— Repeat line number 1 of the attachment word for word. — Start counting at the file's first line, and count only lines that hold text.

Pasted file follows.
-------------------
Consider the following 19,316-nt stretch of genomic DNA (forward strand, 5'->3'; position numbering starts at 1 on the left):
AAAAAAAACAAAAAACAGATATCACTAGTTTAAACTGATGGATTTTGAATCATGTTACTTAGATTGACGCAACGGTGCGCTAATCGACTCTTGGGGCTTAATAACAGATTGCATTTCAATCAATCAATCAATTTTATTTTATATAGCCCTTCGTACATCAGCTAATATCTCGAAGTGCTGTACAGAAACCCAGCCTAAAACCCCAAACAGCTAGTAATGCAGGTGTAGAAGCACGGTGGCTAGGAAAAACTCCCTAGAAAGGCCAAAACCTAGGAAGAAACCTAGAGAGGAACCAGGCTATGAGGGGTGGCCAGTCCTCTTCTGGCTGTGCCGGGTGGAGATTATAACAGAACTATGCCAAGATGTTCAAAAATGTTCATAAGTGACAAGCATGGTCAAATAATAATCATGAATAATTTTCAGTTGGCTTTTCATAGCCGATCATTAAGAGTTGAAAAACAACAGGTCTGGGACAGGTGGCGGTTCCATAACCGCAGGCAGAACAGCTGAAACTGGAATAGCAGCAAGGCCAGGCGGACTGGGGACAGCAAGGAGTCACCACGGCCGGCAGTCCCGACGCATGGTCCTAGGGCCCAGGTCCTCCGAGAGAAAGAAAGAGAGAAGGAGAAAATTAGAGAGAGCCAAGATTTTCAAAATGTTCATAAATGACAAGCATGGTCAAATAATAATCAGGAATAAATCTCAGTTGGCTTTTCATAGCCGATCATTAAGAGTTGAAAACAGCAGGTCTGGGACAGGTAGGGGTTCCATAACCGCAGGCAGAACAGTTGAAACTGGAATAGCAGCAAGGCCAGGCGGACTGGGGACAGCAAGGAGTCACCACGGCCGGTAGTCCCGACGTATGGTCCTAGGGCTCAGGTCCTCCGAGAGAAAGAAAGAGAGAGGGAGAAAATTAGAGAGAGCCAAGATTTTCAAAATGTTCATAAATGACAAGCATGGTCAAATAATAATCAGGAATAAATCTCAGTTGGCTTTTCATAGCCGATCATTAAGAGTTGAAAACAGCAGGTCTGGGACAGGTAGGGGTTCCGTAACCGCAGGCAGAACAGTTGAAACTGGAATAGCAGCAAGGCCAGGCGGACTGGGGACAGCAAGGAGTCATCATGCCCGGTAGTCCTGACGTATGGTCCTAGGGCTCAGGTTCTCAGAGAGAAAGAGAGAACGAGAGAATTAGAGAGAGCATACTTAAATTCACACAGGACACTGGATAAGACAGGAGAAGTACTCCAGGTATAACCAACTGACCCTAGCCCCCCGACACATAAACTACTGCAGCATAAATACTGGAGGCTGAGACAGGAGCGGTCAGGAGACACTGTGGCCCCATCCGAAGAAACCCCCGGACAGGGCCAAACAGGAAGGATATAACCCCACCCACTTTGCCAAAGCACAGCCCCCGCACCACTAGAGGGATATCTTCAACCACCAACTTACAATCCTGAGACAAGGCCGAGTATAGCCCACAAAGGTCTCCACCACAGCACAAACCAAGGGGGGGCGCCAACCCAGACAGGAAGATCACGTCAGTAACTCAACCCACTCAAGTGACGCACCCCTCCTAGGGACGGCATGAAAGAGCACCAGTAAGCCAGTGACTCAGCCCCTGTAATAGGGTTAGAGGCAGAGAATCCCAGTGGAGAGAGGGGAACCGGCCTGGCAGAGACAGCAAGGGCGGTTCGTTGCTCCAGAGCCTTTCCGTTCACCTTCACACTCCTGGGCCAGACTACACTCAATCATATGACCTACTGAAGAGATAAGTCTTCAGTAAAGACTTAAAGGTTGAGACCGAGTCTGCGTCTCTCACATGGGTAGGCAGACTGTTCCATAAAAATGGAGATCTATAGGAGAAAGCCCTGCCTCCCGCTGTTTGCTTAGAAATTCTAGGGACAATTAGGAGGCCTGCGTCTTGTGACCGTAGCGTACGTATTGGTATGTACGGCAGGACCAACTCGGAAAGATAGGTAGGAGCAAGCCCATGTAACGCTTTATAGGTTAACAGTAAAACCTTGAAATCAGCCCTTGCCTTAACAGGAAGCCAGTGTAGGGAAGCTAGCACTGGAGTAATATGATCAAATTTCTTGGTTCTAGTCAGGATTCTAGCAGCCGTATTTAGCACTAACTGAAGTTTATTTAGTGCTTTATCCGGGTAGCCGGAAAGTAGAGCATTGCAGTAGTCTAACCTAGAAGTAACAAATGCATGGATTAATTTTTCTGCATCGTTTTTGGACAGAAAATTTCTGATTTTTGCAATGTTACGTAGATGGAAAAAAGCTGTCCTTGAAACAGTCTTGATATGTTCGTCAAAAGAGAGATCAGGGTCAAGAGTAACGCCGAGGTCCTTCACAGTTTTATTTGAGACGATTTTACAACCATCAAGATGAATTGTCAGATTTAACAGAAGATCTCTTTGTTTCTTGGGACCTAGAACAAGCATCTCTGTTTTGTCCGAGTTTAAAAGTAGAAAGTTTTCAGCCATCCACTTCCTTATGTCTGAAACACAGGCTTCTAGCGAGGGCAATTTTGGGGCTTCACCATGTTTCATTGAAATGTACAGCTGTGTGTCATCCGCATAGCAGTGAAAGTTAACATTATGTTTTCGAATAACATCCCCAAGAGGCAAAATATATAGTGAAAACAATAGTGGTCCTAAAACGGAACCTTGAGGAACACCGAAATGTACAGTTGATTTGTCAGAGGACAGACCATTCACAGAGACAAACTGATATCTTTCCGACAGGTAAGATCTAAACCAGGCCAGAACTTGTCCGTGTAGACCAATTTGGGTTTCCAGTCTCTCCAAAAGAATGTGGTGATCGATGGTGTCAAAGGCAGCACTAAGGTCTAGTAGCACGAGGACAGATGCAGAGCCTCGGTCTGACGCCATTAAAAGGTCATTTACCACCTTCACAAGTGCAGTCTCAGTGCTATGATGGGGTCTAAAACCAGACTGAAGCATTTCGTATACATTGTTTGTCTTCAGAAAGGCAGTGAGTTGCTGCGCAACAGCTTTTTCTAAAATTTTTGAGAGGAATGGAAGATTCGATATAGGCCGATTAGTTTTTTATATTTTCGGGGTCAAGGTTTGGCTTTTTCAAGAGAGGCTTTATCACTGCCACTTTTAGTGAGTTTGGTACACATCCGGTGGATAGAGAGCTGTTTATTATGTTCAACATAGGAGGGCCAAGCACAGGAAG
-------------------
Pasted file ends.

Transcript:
Consider the following 19,316-nt stretch of genomic DNA (forward strand, 5'->3'; position numbering starts at 1 on the left):